And the thing is, it is somewhat true. It's not entirely impossible.
But there are different levels of success depending on how much effort one is willing to put in it.
Some coupon-ers would intentionally subscribe for coupon booklets or online digital coupons. So some folks actually invest some money on this. But overall, they would likely make it back in terms of products.
Recently we've also started using coupons to reduce our costs.
Also, it's fun looking for deals.
Of course the issue that comes along with deals is that it will induce spending for items which we might not use usually.
For example, we sometimes get a coupon to eat at Wendy's, the fast food outlet.
So we buy something (honey biscuit, right picture) at 99¢ which is $1.08 after tax and we get the croissant for "free".
The offer isn't everyday or even every week, so when it appears we just buy 2 for our breakfast for the day.
Is this induced spending? Yes.
If I make some simple breakfast at home, it would cost maybe 50¢.
But it's cheap and it's a good deal.
This is an example of a normal promo/coupon. We might find something similar in Singapore.
What we NEVER find in Singapore, is the ability to stack coupons and promotions.
In Singapore, it's always "not valid with other discounts & promotions".
BUT, in the US, that's not the case.
In US, there are multiple promotions and they all can be stacked.
There are retailer discounts, or clearance, meaning a supermarket itself is running the promotion.
Then there are manufacturer discounts. Which is the company producing the products.
Then there could be cashback apps, which are probably marketers or data miners, who are helping companies market products or they themselves are trying to mine consumer data so that they can further sell the data.
The above Starbucks picture is for ground coffee. Typical retail price is $11.99.
There was a 25% retailers discount. Making the price, $8.99.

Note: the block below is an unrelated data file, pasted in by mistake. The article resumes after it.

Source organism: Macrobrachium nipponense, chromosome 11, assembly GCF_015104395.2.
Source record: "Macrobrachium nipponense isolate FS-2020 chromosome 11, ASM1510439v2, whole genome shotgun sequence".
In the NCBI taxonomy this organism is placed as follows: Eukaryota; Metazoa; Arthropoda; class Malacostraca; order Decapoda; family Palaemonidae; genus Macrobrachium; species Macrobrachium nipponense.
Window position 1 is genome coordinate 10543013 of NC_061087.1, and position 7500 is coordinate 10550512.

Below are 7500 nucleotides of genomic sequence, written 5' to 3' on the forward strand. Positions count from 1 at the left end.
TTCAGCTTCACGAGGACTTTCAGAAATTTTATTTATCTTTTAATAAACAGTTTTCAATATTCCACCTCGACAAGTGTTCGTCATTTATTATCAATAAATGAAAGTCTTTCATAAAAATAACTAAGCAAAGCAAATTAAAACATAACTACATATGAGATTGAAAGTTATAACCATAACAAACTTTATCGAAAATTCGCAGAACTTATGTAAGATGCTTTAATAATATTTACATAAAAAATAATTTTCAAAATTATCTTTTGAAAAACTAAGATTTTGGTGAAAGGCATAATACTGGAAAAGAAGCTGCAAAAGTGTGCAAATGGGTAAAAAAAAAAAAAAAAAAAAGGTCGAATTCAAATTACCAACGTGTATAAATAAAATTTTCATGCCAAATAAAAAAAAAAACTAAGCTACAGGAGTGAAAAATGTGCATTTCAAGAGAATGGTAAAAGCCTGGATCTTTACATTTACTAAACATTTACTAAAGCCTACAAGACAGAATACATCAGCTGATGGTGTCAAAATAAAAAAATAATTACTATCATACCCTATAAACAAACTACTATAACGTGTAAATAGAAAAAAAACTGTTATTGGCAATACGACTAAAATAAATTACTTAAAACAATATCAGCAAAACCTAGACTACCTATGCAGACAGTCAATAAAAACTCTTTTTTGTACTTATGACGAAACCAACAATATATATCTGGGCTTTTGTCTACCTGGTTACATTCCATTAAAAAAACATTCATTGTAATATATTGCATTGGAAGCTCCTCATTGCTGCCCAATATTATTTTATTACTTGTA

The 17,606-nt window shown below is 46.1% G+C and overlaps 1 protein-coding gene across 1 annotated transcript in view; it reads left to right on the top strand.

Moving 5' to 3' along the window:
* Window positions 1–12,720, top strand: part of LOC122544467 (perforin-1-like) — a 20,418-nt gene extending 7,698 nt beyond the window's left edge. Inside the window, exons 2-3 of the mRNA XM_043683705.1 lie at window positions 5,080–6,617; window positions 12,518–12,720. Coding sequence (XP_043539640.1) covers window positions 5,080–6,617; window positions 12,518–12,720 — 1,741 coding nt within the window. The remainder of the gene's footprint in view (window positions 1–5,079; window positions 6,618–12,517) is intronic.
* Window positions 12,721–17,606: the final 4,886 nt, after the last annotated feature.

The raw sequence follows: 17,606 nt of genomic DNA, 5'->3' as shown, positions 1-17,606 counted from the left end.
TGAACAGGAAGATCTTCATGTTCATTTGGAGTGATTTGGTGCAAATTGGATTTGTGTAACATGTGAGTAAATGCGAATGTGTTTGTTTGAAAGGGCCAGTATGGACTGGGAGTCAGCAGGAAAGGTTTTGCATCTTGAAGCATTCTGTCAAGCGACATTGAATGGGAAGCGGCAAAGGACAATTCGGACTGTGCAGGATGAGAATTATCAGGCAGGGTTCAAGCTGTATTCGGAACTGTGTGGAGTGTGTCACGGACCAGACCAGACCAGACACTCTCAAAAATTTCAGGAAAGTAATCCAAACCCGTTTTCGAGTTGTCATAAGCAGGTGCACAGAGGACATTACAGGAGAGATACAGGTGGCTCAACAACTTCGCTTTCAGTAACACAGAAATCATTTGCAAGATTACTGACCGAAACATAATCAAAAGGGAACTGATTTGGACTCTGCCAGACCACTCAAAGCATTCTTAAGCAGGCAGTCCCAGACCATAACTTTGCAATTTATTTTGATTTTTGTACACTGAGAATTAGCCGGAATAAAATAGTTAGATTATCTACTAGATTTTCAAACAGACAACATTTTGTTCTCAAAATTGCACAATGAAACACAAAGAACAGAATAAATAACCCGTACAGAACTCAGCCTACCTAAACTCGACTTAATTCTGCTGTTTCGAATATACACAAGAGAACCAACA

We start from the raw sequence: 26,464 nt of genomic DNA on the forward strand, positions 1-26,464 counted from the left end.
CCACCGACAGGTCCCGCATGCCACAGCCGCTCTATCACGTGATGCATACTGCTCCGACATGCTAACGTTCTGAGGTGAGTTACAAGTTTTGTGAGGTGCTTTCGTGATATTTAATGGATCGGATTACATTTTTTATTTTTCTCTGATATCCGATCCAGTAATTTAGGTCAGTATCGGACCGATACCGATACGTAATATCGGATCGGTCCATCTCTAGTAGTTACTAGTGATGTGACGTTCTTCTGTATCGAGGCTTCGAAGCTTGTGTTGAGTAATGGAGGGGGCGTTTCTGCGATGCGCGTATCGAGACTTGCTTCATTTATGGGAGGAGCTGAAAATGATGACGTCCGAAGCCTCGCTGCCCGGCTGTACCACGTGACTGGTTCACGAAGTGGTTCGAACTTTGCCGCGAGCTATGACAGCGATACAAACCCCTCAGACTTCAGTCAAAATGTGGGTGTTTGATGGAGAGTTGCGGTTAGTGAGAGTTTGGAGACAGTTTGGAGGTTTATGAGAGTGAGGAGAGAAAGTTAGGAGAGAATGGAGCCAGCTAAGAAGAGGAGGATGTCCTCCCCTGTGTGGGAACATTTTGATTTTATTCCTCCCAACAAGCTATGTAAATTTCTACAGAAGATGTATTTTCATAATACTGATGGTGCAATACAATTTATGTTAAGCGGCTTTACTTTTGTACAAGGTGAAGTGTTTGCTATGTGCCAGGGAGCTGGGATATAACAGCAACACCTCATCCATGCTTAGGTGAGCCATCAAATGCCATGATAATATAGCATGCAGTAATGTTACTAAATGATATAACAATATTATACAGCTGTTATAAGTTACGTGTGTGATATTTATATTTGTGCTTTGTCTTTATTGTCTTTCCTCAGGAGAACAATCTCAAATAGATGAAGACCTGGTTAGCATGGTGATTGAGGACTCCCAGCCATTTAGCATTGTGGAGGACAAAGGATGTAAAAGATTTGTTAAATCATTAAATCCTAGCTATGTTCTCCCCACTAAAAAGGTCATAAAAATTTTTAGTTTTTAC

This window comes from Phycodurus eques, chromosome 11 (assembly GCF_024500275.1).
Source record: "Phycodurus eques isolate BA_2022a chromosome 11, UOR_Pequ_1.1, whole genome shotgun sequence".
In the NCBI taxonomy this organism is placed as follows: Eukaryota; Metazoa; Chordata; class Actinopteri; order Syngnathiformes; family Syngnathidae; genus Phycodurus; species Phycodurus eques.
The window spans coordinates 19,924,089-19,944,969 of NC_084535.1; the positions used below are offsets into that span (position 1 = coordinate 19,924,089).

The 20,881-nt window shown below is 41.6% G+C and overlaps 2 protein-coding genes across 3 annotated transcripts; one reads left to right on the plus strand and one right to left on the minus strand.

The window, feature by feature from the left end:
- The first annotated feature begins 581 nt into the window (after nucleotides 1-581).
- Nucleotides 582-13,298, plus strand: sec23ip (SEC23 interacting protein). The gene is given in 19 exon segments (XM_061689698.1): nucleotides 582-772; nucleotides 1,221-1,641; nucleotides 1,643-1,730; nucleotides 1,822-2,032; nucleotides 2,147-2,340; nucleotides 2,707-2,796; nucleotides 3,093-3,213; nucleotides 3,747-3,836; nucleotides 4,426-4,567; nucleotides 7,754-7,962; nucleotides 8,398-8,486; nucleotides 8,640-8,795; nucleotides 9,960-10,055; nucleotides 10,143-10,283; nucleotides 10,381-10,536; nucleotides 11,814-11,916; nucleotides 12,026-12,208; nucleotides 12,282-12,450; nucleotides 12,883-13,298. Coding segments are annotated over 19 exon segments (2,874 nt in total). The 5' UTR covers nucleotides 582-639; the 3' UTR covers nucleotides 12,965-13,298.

Then there was a $2 manufacturer coupon, so the price I needed to actually pay is $6.99.
After paying for the product, I scan the receipt on 2 apps.
One of the apps gives me $5 back as vouchers or Paypal credit.
Another app gives me $2.50 cashback to my Paypal once I reach $20 worth of accumulated credits.
So total for this purchase we actually made 51¢.
With $1 off retailer discount. So we paid $5.99.
Then submitted the receipt on a cashback app and got $5.99 worth of cashback which we can withdraw once we hit $20 accumulation.
As you can see, it's not hard to hit $20 worth of accumulation. Already the Starbucks and Impossible meat add up to $8.49. There are numerous other deals which we use to accumulate to withdraw the funds into Paypal, and we can just use the funds in Paypal to pay for our auto insurance.
There are times when I buy a single banana, cos the cost of a single banana is around 20¢, and the cashback is 25¢ for purchase of any banana.
Or we can buy a reduced to clear item, and submit the receipt for a full cashback.
So maybe at regular price, the item is $1, and the cashback app only gives me 50¢ cashback.
I could potentially wait and if there is a reduced to clear product, I could buy the item at maybe 40¢ and make 10¢ on it, or I might buy the item at 60¢ and get 50¢ cashback, meaning I only pay 10¢ on the item, if it's something I use on a normal basis.
There's really quite a lot of deals and promos if we are willing to look for them. We aren't considered heavy coupon-ers.
Cos there are other folks who just buy even though they don't need it. So they might be willing to pay 50¢ for a $5 product which they don't use, then they might hold a garage sale to sell their stockpile once it gets large enough to do a sale.
For us, we don't have the willingness and place to do a sale so we just buy what we will be able to use, even though I might not use that item usually.
Unless it's a money maker, cos I'm willing to buy dog food if I get money from it, and just give the dog food to a neighbour who owns a dog.
Of course this isn't for ALL items.
Coupon-ing does reduce costs cos I can buy items which I can use as substitutes. Like I can use Impossible Meat for a couple of meals, but the coupon might be only good for 1 use so I might not be able to buy it multiple times.
But it is a fun hobby for the both of us, cos we also use this as an excuse to go out to walk around supermarkets and look for stuff, or we go to a couple of supermarkets in a row to pick up a couple of items at each place.
Also, this is only possible in Houston, cos petrol is cheap and parking is free.
Else if petrol is expensive and I have to pay for parking, then the discounts might not be worth the effort as well.
Anyway, just sharing how the coupons and promos work here. It's significantly different from SG, where we only have one promo at a time and we can't stack stuff.
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